Far from Rome, mass murder complicates a provincial governor's fight against local corruption.
In A.D. 108, Gaius Plinius Secundus ventures east with his young wife, Calpurnia, and an entourage to the province of Bithynia-Pontus, on the Black Sea, where resentment against the empire runs high. Newly appointed as governor, Pliny's feted at the home of Marcus Vibius Balbus, the Fiscal Procurator of the province, and senses unrest there. His instinct proves correct when Balbus goes missing, as does his chief accountant, Silvanus. Nearly two weeks later, Balbus' partially decomposed body is found in a deep gully, transforming Silvanus into the prime suspect in his murder. Embezzlement of some kind is suspected of either or both of the men. Although the locals are inclined to blame everything on the infidel Persians, Pliny is neither so gullible nor so bigoted as to adopt this view. Pancrates, a slick, fraudulent fortuneteller who seems to exert a Rasputin-like control over several powerful locals, becomes a key figure in Pliny's investigation. So do the unctuous orator known as Diocles the Golden Mouth, who seems to pop up around every crime scene, and Glaucon, a hotheaded magnate who used to be a wrestler. On the personal front, Pliny struggles to deal with marital incompatibility; Calpurnia, who is prone to spontaneous outbursts, would rather play with her maid Ione than her husband.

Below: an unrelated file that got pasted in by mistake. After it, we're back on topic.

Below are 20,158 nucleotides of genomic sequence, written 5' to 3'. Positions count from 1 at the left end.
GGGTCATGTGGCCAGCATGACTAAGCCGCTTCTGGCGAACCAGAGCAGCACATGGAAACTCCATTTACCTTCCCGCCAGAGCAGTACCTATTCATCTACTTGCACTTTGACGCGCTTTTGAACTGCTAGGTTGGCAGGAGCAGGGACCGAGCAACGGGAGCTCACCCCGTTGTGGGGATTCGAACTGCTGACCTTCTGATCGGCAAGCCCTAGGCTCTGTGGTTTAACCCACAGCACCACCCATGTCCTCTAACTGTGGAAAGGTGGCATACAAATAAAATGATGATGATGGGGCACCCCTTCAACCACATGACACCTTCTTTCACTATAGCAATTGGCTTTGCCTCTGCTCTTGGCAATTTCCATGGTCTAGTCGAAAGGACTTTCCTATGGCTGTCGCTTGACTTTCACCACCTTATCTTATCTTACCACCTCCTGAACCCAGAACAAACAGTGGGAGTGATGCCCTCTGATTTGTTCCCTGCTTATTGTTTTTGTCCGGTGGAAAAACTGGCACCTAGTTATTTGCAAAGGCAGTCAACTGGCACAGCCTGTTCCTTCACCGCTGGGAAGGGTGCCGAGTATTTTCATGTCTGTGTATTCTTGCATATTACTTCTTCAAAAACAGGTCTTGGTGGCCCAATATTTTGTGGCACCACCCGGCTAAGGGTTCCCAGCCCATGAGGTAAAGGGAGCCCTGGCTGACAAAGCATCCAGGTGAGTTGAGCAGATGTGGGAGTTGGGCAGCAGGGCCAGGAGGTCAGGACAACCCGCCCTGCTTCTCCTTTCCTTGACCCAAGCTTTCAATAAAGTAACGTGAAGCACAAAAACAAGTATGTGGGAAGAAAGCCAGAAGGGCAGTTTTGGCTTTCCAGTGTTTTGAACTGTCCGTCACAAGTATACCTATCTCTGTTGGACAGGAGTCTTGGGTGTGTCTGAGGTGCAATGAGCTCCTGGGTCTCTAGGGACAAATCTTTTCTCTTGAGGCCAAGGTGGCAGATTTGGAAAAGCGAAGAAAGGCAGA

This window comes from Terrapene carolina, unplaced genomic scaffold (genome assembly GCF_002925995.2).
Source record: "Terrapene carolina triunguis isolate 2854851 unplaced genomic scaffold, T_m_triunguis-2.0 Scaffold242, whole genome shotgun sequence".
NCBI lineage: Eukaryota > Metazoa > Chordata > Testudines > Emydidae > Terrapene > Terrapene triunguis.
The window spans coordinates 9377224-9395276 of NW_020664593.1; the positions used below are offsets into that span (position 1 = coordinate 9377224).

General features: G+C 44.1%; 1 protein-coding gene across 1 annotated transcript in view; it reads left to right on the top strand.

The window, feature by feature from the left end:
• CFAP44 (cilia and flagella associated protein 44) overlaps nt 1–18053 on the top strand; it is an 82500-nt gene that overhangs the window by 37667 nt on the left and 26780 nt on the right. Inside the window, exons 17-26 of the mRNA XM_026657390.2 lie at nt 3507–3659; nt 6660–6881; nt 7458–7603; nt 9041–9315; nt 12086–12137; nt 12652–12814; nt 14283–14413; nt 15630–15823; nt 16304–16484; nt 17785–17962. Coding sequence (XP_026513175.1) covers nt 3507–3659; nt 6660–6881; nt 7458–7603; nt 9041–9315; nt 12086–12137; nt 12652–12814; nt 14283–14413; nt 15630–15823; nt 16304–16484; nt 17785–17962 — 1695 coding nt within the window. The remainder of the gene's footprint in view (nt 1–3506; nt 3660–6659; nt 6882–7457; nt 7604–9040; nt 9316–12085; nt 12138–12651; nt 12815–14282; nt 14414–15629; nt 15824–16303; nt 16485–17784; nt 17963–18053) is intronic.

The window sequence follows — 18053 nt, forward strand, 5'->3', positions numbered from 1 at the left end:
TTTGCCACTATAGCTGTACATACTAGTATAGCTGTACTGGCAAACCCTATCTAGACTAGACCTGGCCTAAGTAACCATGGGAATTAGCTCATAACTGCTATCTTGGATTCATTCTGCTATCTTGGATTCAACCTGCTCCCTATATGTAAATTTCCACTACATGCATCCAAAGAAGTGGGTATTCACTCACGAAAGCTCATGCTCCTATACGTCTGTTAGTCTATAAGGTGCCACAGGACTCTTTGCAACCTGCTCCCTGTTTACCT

Packed with colorful characters and a strong sense of history, Pliny's second adventure (Roman Games, 2010) takes its time developing its whodunit but consistently entertains along the way.